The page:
This week’s post will cover the effects of global climate change on the glaciers of Tibet and how this will effect the populations living downstream.
Tibet is also called the ‘Third pole’ as it contains more than 46,000 glaciers, the source of the major rivers in Asia. In recent years, Tibet has seen a continuous rise in temperatures at the rate of 0.3 degree Celsius per decade, which is twice the global average temperature rise. The Tibetan Plateau is often called the barometer of Asia because its vast highlands warm faster than the oceans, which then raises the temperatures and creates an area of low pressure. This pressure gradient draws in heavy amount of moist air from the Indian Ocean and spreading it out through different regions, making it the driver of Asian monsoon.
- (Source: David Breashears) Comparing the glaciers from 1921 to today’s.
A simple visual comparison of the pictures that filmmaker and mountaineer David Breasher took of Rongbuk in 2008 with the pictures that George Mallory took of Rongbuk during his expeditions in 1921 brings to light the significant loss of ice mass in this area. The magnitude of glacier melting can be seen at the Rongbuk glacier on the northern slope of Mount Everest.
Global climate change has sped up the rate of glacial melt.
According to the Chinese Academy of Science, glaciers on the Tibetan Plateau are melting at a rate of 7% annually and if the current rate continues, two-thirds of the glaciers on the plateau will be gone by 2050.
The International Center for Integrated Mountain Development (ICIMOD), an organization that conducts research on the environment in the Hindu-Kush part of the Himalayas has revealed alarming details on the ecology. According to ICIMOD’s findings, the current trend of melting suggests that the Ganges, Indus, Brahmaputra and other rivers across the Northern India plains would most likely become seasonal rivers in the near future instead of remaining perennial. My previous post on the effects of freshwater deprivation to local communities further explored the impacts.
The formation of glacial lakes as a result of the rapid melting of glaciers on the higher reaches of the mountain ranges continues to pose a serious threat to livelihood downstream. ICIMOD has identified some 8,790 glacial lakes in parts of the Hindu-Kush Himalayas out of which, it has confirmed 204 glacial lakes as ‘likely to burst’. The sudden discharge of a large volume of water with debris would lead to massive floods known as the glacial lake outburst floods.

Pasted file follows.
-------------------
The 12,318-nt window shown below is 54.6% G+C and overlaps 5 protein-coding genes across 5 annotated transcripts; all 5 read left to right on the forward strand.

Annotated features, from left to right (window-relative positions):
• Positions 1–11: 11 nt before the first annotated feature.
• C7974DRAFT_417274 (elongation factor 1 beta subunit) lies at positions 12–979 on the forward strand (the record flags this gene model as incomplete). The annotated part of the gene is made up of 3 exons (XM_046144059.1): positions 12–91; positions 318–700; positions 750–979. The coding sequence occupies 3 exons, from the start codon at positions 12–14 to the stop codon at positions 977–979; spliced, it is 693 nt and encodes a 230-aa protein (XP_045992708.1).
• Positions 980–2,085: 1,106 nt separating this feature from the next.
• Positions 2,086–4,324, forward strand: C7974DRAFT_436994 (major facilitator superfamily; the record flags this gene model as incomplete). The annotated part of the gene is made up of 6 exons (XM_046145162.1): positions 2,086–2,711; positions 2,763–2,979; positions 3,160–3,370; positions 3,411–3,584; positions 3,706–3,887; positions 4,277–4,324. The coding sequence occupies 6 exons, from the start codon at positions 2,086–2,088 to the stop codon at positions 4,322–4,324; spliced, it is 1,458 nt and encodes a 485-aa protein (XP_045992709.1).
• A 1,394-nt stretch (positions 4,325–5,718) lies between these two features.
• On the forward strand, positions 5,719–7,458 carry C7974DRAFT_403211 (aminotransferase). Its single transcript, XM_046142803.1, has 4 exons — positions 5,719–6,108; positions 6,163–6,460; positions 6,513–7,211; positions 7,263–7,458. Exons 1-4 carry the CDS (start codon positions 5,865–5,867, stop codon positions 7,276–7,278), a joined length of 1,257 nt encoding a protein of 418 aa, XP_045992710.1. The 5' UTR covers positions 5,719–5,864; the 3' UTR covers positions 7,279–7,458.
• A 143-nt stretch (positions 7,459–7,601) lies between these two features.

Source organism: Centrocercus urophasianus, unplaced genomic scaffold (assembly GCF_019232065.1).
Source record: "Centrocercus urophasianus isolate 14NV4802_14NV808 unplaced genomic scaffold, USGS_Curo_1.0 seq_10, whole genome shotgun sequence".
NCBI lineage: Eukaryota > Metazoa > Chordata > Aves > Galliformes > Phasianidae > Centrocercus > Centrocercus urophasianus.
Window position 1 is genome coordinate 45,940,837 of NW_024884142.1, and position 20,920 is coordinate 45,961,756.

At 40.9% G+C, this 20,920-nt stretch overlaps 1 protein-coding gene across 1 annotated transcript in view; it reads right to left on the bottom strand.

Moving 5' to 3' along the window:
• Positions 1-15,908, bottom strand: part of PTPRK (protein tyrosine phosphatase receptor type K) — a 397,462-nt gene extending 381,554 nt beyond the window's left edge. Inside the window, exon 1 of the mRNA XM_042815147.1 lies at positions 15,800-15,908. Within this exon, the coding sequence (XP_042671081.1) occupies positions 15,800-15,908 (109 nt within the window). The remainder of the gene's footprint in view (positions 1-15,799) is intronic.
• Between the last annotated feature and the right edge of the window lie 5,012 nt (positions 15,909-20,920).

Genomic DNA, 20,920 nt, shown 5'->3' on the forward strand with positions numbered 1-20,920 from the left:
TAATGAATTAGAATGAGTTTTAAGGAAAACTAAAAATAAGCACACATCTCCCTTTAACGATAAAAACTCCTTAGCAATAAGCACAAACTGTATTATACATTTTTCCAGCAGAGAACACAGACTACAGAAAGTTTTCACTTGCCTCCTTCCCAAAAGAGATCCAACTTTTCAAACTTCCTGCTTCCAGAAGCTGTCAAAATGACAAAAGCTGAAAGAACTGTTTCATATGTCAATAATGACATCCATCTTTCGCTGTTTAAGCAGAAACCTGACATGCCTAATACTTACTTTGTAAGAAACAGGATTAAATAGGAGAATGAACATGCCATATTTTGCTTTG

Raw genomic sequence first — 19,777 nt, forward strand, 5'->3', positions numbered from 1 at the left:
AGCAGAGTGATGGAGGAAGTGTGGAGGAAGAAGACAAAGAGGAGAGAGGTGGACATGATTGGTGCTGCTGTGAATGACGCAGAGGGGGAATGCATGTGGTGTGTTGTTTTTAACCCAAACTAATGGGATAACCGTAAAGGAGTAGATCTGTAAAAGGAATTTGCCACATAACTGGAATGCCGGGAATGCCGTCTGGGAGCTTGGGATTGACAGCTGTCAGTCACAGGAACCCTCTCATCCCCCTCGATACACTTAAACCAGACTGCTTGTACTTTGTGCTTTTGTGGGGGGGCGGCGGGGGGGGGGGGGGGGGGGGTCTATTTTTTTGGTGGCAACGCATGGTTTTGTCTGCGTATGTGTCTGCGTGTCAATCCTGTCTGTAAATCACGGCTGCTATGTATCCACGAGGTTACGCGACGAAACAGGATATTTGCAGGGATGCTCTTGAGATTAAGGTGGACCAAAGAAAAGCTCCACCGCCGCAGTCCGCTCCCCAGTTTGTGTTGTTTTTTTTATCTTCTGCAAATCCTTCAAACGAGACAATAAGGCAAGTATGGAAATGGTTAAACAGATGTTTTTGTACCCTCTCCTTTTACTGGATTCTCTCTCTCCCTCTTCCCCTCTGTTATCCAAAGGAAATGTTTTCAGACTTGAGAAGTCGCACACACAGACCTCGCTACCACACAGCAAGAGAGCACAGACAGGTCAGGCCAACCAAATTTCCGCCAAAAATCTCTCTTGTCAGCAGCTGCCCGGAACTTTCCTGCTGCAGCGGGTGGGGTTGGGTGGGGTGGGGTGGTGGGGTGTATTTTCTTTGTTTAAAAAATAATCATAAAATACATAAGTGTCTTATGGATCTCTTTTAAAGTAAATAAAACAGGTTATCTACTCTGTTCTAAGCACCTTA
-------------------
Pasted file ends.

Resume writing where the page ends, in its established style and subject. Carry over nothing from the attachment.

Around 15 Glacial Lake Outburst Floods have been recorded in the Tibet Autonomous Region alone between 1930 and 2002. They have claimed many lives and properties.
The most infamous floods in Pakistan last year that left 13.8 million people dead and 1,600 dead is directly related to the strong supercharged monsoon jetstreams that form over Tibet. Jean-Pascal van Ypersele, vice president of the Intergovernmental Panel on Climate Change (IPCC), claimed that these floods are results of the rapid global climate change, which has made the most drastic signs of changes on the glaciers of Tibet.
When glacier melts, it destabilizes the entire surrounding land, posing the threat of large landslides. These landslides sometimes block the river-ways forming unstable lakes. Such lakes always carry the danger of breaking its temporary barriers and causing flash floods downstream. For example, on April 9, 2000, a large landslide Eastern Tibet formed a landslide dam on a tributary of the Brahmaputra River. On June 10, 2000, the dam breached resulting in flash floods which caused the death of 30 peoples and the disappearance of more than 100 peoples. This flash flood in five downstream districts of Eastern India left 50,000 peoples homeless. The total economic loss was estimated at more than 22.9 million USD.
Permafrost covers a large percentage of the Tibetan Plateau. About one-third of the world’s soil carbon is stored in these permafrost regions. With its degradation, due to drastic rise in temperatures, a huge amount of carbon continues to be released into the atmosphere, contributing to global climate change.
A large part of the headwaters of the Yellow River, which supports a large portion of the Chinese population is underlain by permafrost. The melting of the permafrost along with other factors have led to the quick dry-up of the river which often has failed to reach the sea. In 1998 the Yellow River failed to reach the sea for 260 days. Experts have estimated that cities near Beijing and Tianjin could run out of water in the coming five to seven years. In order to fix the huge water shortage problems in its northern plains, China is currently undertaking large-scale diversion initiative to drain water from the Yangtze in the South-to-North Water Diversion Project.
According to Qinghai Province’s Surveying and Mapping Bureau, 5.3% of the glaciers in the headwaters of the Yangtze River has disappeared inside the last three decades. The severe Yangtze drought in 2011 that lasted for 6 months, which was considered to be the worst in 50 years.